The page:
Why does class C# not support convulsion and countervailability?
Why only the interfaces and delegates at C# support the quarry and countervariability technique in Generic types?
briley last edited by
A simple, superficial answer is because it has not yet been implemented in the language. But why wasn't it implemented? Look.
The problem is that C# emerged as a purely peremptory language in which the main type of data structures is mutate (i.e., variablesData structures. Now imagine you have a class.
C<out T>♪ What are you gonna do with the type?
You can't have a method with a type input parameter.
T♪ Because because
outYou might actually have a type that's a base for the entry.
T(in terms of contrast, so the key word is used
Tmay only meet in " relevant " positions as reverted " .
The same applies to public properties of a type
TSester (and fields), i.e., this is essentially the same function as inlet
You won't be able to have a useful privileged mutable field like
T♪ Why? Think about how you'll give him some new meaning. Where will you get it? You don't have the methods that take the entrance.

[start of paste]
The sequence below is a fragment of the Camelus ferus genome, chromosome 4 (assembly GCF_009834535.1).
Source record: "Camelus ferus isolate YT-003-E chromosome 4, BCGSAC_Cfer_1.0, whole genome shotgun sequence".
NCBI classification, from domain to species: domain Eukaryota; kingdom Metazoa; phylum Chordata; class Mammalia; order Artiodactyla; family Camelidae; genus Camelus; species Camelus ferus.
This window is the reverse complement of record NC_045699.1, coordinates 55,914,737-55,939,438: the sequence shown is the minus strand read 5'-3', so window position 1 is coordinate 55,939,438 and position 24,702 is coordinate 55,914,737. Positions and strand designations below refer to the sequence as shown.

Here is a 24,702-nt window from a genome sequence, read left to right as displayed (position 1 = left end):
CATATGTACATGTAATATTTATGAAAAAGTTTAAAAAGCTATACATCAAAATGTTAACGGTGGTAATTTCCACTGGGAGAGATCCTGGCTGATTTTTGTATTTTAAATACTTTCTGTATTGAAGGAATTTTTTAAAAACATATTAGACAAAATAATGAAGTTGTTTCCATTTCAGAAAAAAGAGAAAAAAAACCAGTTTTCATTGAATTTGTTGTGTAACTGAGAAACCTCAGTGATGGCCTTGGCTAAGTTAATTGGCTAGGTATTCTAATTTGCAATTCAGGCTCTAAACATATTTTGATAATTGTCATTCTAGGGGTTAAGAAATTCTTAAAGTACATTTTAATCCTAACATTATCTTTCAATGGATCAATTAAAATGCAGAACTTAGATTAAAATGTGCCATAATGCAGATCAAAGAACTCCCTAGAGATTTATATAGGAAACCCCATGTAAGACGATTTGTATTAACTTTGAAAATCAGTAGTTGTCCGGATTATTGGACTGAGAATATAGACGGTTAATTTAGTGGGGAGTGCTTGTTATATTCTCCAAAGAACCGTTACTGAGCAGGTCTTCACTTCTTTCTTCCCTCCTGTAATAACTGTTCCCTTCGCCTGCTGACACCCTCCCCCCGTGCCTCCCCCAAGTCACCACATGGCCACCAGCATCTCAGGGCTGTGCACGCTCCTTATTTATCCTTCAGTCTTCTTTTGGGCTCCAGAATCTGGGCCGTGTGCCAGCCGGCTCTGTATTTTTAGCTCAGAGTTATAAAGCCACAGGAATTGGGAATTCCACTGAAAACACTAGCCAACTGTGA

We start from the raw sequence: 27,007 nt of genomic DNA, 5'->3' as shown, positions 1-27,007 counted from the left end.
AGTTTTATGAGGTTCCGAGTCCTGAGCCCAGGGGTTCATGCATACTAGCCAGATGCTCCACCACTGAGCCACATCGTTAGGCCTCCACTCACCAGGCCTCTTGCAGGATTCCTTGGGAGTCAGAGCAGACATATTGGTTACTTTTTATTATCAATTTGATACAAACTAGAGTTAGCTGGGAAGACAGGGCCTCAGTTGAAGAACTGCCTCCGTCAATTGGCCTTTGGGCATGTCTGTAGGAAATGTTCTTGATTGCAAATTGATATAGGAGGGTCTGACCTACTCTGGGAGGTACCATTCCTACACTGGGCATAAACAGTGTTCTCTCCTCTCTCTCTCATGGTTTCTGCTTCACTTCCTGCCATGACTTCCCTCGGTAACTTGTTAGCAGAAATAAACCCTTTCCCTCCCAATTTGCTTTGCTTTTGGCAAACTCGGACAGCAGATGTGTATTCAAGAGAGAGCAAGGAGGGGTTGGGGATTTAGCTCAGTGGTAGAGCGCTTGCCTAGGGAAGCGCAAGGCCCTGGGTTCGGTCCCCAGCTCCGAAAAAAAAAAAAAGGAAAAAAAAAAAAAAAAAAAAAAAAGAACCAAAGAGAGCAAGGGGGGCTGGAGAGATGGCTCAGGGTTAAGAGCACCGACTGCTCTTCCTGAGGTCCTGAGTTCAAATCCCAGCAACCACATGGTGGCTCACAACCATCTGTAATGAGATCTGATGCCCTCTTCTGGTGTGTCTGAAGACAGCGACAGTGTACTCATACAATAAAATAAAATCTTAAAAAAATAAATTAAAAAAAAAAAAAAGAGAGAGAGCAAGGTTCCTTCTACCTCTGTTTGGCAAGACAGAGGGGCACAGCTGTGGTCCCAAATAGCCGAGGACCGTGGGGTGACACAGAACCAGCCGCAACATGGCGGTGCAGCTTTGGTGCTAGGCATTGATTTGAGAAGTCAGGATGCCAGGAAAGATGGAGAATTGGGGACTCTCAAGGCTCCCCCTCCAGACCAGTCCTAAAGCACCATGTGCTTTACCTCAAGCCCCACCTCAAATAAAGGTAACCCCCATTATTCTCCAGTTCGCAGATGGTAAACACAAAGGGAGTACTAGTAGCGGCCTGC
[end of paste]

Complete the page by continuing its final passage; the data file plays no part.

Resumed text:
Tfor the reasons described, you can only design a copy on your own. So your field is like,
TIt'll probably be useless.
No mutable fields of type
T, is there a lot of benefits from that parameter? That is why the language developers have decided not to immortalize their support for class countervariability. It's basically the same story, but instead of the impossibility of recording in a field like
TYou'll face the impossible. reading It's symmetrical.
The C# language is now developing towards greater support for the functional programming style in which the immutable (unchangeable) data structures are popular. If your data structure is immutable, you can make it consistent. It's best to see. https://blogs.msdn.microsoft.com/ericlippert/2007/12/06/immutability-in-c-part-three-a-covariant-immutable-stack/ (sighs)
out T) It is therefore hoped that support for class options will be added in the following language versions.
Ideas of reply retained https://stackoverflow.com/a/2734070/276994 , co-contractor and C#.